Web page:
larryswedroe wrote: Claude Erb did series of studies on the various premiums and he concluded that ONLY premium that had not deteriorated significantly was small value.
Well, the HML portfolio is already tilted to small stocks. This because it equally weights the performance of large value stocks (with a greater than median market cap) and small value stocks (with less than median market cap). Since the combined market cap of large value stocks is much higher than the combined value of small value stocks, the HML portfolio is already tilted to small stocks.

But you may be right. Maybe the key to finding a robust value premium is tilting harder to small stocks. The decline of traditional HML is still interesting, though, because lots of value strategies from RAFI and DFA and AQR are primarily large value strategies. Investors considering those strategies should use expected HML returns less than half the historic average.
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Re: The Incredible Shrinking Value Premium?

Post by backpacker »

Simplegift wrote:
grok87 wrote:So I'm showing the returns of small cap value stocks minus the returns of large cap growth stocks
1st column is year
2nd column are the annual data
3rd column is the 20 year moving average idea that backpacker started us out looking at
  • Image
Thanks grok87 and Simplegift.
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Re: The Incredible Shrinking Value Premium?

Post by afan »

The premium is simply another way of taking risk, beyond variance. If you account for higher moments, the premium goes away. In many studies it goes away as soon as you account for the negative skewness of the resulting portfolios.

This means you cannot evaluate whether the premium has changed without looking at the higher moments. Just as you cannot know whether you are getting a better risk adjusted return from market exposure without considering risk, you cannot know whether value is better, worse or the same as it was in the past until you look over the other elements of risk.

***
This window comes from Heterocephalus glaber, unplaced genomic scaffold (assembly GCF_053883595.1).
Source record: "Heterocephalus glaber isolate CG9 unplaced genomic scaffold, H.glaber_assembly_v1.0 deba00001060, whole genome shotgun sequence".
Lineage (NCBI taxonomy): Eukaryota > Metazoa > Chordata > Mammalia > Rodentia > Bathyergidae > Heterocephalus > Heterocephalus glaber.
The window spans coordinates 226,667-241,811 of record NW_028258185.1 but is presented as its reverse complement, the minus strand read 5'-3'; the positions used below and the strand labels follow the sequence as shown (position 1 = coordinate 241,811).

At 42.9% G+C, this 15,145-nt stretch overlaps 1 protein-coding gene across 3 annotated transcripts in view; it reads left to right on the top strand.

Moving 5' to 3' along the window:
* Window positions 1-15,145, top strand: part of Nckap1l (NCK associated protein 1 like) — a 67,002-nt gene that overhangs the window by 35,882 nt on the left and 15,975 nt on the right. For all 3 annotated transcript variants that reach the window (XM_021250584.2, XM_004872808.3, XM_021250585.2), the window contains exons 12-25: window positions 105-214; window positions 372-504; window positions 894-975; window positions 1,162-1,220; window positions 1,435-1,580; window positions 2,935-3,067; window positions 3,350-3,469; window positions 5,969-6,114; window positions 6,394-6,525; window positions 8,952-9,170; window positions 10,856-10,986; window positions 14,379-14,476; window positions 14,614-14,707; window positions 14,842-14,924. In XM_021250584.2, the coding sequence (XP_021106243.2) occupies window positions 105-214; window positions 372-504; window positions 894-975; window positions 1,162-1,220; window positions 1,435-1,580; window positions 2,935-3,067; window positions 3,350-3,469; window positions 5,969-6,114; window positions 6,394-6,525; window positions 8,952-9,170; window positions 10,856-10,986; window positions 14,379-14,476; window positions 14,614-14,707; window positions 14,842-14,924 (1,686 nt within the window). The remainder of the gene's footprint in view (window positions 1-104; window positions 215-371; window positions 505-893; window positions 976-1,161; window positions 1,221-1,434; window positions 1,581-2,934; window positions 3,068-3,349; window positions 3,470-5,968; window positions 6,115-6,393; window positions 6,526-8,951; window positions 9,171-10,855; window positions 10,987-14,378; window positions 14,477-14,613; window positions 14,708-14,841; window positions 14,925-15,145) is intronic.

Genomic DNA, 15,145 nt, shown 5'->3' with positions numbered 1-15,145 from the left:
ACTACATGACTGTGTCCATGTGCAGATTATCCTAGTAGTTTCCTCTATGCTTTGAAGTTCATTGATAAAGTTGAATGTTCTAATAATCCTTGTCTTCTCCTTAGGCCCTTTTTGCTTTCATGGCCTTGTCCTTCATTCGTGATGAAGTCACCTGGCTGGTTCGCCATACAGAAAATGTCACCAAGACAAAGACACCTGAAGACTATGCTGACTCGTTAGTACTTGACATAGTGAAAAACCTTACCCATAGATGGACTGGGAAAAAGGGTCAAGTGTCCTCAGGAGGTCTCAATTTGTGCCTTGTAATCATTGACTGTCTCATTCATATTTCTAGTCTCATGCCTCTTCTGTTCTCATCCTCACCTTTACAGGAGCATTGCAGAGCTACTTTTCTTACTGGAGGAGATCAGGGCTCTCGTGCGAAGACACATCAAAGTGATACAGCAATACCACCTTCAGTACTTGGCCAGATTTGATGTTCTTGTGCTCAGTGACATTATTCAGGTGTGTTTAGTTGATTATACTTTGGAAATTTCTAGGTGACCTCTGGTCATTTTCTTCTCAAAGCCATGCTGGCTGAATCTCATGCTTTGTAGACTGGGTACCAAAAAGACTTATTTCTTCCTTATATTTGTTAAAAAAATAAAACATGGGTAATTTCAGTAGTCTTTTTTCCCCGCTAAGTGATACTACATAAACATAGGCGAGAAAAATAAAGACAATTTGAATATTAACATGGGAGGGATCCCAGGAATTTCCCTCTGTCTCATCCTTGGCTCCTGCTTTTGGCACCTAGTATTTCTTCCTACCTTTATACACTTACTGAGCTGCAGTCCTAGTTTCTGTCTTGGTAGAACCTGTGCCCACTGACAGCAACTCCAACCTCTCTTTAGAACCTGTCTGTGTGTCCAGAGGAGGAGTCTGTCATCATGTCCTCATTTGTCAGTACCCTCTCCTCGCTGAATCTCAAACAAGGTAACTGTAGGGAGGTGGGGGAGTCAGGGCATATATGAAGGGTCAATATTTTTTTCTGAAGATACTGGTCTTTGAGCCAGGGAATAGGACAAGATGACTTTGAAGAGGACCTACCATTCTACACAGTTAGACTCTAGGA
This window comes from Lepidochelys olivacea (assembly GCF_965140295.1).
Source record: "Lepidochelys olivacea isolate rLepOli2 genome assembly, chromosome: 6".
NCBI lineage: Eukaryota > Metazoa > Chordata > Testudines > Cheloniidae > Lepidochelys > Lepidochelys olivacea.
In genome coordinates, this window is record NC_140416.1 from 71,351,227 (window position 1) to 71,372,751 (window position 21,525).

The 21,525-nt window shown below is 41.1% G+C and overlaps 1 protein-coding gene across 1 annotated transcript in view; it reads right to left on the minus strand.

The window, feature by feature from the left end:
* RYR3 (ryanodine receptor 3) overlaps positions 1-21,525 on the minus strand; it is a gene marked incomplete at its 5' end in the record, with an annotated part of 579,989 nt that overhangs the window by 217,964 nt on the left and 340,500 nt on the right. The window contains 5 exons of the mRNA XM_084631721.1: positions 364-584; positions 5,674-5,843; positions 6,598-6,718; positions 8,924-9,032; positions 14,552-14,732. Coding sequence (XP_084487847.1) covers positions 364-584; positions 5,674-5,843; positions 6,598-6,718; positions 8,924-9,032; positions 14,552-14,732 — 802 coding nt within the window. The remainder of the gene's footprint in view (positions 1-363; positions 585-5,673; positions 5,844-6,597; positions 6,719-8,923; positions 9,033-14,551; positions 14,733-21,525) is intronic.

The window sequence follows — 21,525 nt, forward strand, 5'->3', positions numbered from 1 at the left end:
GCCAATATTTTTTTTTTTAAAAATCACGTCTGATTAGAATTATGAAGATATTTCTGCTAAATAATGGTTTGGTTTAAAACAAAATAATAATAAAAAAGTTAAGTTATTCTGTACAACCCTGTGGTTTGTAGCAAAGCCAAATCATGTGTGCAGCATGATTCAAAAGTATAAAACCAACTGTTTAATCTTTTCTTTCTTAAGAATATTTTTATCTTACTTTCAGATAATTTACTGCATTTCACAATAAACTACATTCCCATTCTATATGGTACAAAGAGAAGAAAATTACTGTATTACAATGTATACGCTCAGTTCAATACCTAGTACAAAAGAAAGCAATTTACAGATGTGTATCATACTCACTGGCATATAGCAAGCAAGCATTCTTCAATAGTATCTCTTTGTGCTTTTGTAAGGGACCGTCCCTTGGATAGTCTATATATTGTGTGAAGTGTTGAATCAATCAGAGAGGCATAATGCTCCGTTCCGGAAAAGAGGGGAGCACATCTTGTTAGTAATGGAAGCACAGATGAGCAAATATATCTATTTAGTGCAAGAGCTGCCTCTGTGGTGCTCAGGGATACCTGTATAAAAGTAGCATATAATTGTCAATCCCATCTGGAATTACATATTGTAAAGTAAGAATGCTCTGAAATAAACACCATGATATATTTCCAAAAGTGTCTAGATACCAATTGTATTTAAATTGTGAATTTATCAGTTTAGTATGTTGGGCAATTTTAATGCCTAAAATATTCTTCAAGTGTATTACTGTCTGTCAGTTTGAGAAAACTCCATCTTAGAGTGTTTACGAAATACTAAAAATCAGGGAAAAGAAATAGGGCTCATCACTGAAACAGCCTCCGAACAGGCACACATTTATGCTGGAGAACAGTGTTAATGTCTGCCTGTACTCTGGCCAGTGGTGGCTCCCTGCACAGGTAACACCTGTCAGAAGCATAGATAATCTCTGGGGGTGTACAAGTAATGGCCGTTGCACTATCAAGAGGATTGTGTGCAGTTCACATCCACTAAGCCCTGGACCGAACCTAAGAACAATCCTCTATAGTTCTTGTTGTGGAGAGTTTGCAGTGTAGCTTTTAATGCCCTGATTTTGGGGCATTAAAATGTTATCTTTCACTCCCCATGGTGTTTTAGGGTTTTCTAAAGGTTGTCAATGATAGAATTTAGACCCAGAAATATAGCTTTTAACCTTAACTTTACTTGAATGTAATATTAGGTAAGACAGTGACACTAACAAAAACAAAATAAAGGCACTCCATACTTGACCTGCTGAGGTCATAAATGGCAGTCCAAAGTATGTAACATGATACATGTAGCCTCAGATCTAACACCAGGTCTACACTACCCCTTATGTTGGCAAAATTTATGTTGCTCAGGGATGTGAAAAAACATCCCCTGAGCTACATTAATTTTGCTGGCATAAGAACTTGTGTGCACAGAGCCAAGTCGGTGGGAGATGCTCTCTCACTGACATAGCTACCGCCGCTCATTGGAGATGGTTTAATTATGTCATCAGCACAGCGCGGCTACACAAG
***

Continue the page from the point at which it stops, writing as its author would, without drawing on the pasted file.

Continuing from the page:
It is possible that the supposed premium became widely followed around the same time that information about small and distressed stocks became readily available, fixed commissions went away and overall trading costs declined. Each of these changes made these stocks less risky, and hence reduced the demand for higher returns for holding them. To a large extent the small premium was an illusion based on the limited information available to researchers when they first articulated it. Prices for these stocks were hard to come by. Often they were dealing with weekly or monthly prices, not the microsecond by microsecond prices we have now.

Once these problems were recognized investigators went back and dug through the data to find better prices. When they did this the premiums were seen to reflect risk, nothing more.